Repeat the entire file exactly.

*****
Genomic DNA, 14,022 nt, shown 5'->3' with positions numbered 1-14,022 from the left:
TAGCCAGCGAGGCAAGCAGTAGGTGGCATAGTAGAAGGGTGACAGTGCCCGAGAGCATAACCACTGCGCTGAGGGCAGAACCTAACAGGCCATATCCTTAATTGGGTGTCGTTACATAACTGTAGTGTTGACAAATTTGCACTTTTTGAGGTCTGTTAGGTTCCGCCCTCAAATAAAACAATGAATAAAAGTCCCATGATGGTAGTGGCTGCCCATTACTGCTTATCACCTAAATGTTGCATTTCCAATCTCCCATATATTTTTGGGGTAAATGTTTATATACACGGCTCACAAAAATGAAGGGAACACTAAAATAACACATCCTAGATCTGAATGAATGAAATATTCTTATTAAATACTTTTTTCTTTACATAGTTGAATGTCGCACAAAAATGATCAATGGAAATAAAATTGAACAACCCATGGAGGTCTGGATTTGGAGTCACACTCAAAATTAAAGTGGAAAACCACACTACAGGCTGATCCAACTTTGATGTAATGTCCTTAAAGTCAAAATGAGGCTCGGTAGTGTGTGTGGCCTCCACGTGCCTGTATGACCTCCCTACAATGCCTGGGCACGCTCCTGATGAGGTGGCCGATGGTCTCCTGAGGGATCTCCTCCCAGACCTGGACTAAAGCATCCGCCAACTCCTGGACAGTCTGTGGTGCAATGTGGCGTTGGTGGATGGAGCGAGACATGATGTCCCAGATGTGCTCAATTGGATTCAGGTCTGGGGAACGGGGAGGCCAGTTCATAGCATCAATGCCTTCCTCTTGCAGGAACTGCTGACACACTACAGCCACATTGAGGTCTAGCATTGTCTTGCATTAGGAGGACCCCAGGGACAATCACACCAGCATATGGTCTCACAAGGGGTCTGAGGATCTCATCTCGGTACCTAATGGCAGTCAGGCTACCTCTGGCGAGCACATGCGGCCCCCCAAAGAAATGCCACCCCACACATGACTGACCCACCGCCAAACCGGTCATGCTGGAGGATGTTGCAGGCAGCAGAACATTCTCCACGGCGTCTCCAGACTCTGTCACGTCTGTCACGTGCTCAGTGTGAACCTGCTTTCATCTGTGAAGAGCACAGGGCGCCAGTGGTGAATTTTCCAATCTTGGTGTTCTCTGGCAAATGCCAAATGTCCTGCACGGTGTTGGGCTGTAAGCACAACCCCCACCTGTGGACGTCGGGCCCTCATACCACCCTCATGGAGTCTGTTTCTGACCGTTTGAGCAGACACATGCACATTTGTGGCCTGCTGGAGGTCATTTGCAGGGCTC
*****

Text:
Genomic DNA, 14,022 nt, shown 5'->3' with positions numbered 1-14,022 from the left:
TAGCCAGCGAGGCAAGCAGTAGGTGGCATAGTAGAAGGGTGACAGTGCCCGAGAGCATAACCACTGCGCTGAGGGCAGAACCTAACAGGCCATATCCTTAATTGGGTGTCGTTACATAACTGTAGTGTTGACAAATTTGCACTTTTTGAGGTCTGTTAGGTTCCGCCCTCAAATAAAACAATGAATAAAAGTCCCATGATGGTAGTGGCTGCCCATTACTGCTTATCACCTAAATGTTGCATTTCCAATCTCCCATATATTTTTGGGGTAAATGTTTATATACACGGCTCACAAAAATGAAGGGAACACTAAAATAACACATCCTAGATCTGAATGAATGAAATATTCTTATTAAATACTTTTTTCTTTACATAGTTGAATGTCGCACAAAAATGATCAATGGAAATAAAATTGAACAACCCATGGAGGTCTGGATTTGGAGTCACACTCAAAATTAAAGTGGAAAACCACACTACAGGCTGATCCAACTTTGATGTAATGTCCTTAAAGTCAAAATGAGGCTCGGTAGTGTGTGTGGCCTCCACGTGCCTGTATGACCTCCCTACAATGCCTGGGCACGCTCCTGATGAGGTGGCCGATGGTCTCCTGAGGGATCTCCTCCCAGACCTGGACTAAAGCATCCGCCAACTCCTGGACAGTCTGTGGTGCAATGTGGCGTTGGTGGATGGAGCGAGACATGATGTCCCAGATGTGCTCAATTGGATTCAGGTCTGGGGAACGGGGAGGCCAGTTCATAGCATCAATGCCTTCCTCTTGCAGGAACTGCTGACACACTACAGCCACATTGAGGTCTAGCATTGTCTTGCATTAGGAGGACCCCAGGGACAATCACACCAGCATATGGTCTCACAAGGGGTCTGAGGATCTCATCTCGGTACCTAATGGCAGTCAGGCTACCTCTGGCGAGCACATGCGGCCCCCCAAAGAAATGCCACCCCACACATGACTGACCCACCGCCAAACCGGTCATGCTGGAGGATGTTGCAGGCAGCAGAACATTCTCCACGGCGTCTCCAGACTCTGTCACGTCTGTCACGTGCTCAGTGTGAACCTGCTTTCATCTGTGAAGAGCACAGGGCGCCAGTGGTGAATTTTCCAATCTTGGTGTTCTCTGGCAAATGCCAAATGTCCTGCACGGTGTTGGGCTGTAAGCACAACCCCCACCTGTGGACGTCGGGCCCTCATACCACCCTCATGGAGTCTGTTTCTGACCGTTTGAGCAGACACATGCACATTTGTGGCCTGCTGGAGGTCATTTGCAGGGCTC